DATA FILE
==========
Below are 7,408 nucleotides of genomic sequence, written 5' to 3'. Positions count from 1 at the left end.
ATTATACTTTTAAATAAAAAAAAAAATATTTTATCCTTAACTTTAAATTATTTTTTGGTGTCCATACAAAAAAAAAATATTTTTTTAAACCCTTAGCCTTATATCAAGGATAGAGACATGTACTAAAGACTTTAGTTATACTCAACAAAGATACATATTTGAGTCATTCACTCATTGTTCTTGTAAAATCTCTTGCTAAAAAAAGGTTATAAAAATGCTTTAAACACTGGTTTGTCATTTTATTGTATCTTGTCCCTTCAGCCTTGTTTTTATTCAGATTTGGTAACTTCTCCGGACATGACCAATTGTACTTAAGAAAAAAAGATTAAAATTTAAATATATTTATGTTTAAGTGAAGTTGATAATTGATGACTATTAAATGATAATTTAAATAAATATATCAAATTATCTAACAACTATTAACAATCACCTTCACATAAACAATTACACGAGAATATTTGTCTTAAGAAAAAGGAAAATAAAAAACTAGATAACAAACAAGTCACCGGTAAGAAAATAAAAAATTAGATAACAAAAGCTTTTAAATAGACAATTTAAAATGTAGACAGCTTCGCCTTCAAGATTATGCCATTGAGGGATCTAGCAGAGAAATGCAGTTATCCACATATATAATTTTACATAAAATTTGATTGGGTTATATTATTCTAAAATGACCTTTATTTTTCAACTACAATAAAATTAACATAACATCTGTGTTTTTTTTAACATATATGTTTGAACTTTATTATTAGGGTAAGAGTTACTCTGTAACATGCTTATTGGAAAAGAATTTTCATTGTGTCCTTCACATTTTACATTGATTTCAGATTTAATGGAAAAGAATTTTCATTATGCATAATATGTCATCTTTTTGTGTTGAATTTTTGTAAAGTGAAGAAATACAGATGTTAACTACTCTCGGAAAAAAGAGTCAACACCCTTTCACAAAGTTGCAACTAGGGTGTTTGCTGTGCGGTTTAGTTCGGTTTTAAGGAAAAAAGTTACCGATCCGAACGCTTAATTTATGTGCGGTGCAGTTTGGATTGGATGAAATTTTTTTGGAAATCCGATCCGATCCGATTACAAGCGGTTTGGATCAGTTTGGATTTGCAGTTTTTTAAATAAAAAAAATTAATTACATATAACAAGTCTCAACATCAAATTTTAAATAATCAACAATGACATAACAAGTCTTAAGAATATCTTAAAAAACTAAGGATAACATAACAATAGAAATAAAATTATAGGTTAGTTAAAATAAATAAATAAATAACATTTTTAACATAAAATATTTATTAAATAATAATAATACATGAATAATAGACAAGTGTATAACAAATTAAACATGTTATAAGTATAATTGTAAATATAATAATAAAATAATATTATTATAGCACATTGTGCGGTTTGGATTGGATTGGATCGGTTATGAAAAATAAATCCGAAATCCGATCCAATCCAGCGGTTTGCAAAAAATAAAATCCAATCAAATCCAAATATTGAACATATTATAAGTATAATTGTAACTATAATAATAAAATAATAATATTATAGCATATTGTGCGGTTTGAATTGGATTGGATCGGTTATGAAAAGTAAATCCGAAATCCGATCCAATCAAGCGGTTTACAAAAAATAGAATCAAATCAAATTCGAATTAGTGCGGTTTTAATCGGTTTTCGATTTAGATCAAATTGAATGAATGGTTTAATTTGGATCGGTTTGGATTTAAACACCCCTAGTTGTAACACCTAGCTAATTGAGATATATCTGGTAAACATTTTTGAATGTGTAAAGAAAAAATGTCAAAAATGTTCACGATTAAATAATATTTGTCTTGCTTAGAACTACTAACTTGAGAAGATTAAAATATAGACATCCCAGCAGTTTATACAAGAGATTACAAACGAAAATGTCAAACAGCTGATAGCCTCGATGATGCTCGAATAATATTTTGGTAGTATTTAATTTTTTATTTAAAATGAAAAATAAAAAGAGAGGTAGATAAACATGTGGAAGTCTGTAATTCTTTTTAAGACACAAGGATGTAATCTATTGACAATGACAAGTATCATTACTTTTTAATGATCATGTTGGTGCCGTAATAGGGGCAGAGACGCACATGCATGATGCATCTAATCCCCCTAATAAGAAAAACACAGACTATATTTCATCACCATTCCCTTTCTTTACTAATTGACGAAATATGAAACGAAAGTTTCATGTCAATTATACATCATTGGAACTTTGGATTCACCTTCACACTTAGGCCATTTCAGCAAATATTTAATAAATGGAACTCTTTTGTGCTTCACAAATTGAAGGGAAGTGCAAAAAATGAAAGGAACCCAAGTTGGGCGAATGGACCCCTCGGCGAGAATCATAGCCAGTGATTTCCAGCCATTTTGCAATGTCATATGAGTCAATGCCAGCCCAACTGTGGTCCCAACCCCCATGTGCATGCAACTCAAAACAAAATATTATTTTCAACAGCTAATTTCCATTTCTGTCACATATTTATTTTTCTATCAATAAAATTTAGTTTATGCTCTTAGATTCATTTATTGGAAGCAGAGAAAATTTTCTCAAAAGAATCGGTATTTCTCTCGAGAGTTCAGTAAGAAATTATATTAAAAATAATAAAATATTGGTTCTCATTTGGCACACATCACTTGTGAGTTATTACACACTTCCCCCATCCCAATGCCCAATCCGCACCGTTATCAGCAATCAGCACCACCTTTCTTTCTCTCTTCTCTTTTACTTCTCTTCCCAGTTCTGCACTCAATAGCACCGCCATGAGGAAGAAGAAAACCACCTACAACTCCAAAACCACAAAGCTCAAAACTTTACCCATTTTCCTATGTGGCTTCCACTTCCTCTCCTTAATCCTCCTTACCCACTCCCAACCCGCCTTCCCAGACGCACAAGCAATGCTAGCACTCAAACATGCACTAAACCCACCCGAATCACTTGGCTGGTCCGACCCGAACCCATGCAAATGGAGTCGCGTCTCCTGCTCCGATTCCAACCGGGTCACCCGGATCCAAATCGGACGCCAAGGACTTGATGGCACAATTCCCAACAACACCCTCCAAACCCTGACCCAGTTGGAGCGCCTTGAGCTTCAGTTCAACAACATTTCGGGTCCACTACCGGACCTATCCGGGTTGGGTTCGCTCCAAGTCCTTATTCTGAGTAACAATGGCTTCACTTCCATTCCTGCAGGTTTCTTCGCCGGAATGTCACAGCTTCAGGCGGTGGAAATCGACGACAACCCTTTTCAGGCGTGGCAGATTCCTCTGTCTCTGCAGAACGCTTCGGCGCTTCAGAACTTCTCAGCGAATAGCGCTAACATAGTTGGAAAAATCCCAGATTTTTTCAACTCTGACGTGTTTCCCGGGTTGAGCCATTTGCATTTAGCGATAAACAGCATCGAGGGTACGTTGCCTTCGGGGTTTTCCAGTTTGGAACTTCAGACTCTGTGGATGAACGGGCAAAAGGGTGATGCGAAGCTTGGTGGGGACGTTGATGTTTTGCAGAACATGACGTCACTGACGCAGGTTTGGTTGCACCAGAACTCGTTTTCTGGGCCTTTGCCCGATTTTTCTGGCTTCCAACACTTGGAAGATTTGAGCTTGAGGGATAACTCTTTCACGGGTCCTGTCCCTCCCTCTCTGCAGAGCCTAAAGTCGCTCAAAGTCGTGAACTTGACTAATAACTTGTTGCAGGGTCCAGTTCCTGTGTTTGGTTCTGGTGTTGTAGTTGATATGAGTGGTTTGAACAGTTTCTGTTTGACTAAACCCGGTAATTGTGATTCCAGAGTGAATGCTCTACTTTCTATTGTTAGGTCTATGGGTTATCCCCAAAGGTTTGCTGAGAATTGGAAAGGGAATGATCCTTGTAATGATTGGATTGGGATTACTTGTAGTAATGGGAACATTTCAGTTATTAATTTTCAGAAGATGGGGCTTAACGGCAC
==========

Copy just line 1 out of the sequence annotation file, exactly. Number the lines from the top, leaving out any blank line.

Below are 7,408 nucleotides of genomic sequence, written 5' to 3'. Positions count from 1 at the left end.